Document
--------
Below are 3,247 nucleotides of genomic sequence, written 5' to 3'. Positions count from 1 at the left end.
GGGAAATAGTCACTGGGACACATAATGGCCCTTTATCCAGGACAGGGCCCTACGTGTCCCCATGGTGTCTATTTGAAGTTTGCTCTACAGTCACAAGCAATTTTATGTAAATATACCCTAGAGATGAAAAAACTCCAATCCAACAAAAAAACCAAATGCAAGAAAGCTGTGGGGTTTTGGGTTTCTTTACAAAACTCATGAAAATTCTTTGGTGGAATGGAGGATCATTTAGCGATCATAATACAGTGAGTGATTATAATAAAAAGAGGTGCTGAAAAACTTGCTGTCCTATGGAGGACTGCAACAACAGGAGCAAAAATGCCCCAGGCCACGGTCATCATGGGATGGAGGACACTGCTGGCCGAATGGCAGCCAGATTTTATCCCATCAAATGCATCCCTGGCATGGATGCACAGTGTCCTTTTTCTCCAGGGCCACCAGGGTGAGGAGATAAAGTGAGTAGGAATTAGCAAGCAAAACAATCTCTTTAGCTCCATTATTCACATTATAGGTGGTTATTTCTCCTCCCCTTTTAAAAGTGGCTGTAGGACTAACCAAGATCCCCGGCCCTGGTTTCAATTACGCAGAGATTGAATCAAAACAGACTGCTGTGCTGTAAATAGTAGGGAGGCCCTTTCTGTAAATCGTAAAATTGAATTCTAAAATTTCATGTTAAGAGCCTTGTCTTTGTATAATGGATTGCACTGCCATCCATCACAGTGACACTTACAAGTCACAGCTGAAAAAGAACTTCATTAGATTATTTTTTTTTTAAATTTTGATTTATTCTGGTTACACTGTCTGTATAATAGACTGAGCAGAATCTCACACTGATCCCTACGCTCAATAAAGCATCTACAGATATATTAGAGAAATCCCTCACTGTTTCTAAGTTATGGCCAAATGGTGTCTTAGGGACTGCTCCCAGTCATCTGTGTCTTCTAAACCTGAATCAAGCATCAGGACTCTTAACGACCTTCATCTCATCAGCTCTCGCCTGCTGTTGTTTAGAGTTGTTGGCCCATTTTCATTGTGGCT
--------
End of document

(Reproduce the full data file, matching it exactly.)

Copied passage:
Below are 3,247 nucleotides of genomic sequence, written 5' to 3'. Positions count from 1 at the left end.
GGGAAATAGTCACTGGGACACATAATGGCCCTTTATCCAGGACAGGGCCCTACGTGTCCCCATGGTGTCTATTTGAAGTTTGCTCTACAGTCACAAGCAATTTTATGTAAATATACCCTAGAGATGAAAAAACTCCAATCCAACAAAAAAACCAAATGCAAGAAAGCTGTGGGGTTTTGGGTTTCTTTACAAAACTCATGAAAATTCTTTGGTGGAATGGAGGATCATTTAGCGATCATAATACAGTGAGTGATTATAATAAAAAGAGGTGCTGAAAAACTTGCTGTCCTATGGAGGACTGCAACAACAGGAGCAAAAATGCCCCAGGCCACGGTCATCATGGGATGGAGGACACTGCTGGCCGAATGGCAGCCAGATTTTATCCCATCAAATGCATCCCTGGCATGGATGCACAGTGTCCTTTTTCTCCAGGGCCACCAGGGTGAGGAGATAAAGTGAGTAGGAATTAGCAAGCAAAACAATCTCTTTAGCTCCATTATTCACATTATAGGTGGTTATTTCTCCTCCCCTTTTAAAAGTGGCTGTAGGACTAACCAAGATCCCCGGCCCTGGTTTCAATTACGCAGAGATTGAATCAAAACAGACTGCTGTGCTGTAAATAGTAGGGAGGCCCTTTCTGTAAATCGTAAAATTGAATTCTAAAATTTCATGTTAAGAGCCTTGTCTTTGTATAATGGATTGCACTGCCATCCATCACAGTGACACTTACAAGTCACAGCTGAAAAAGAACTTCATTAGATTATTTTTTTTTTAAATTTTGATTTATTCTGGTTACACTGTCTGTATAATAGACTGAGCAGAATCTCACACTGATCCCTACGCTCAATAAAGCATCTACAGATATATTAGAGAAATCCCTCACTGTTTCTAAGTTATGGCCAAATGGTGTCTTAGGGACTGCTCCCAGTCATCTGTGTCTTCTAAACCTGAATCAAGCATCAGGACTCTTAACGACCTTCATCTCATCAGCTCTCGCCTGCTGTTGTTTAGAGTTGTTGGCCCATTTTCATTGTGGCT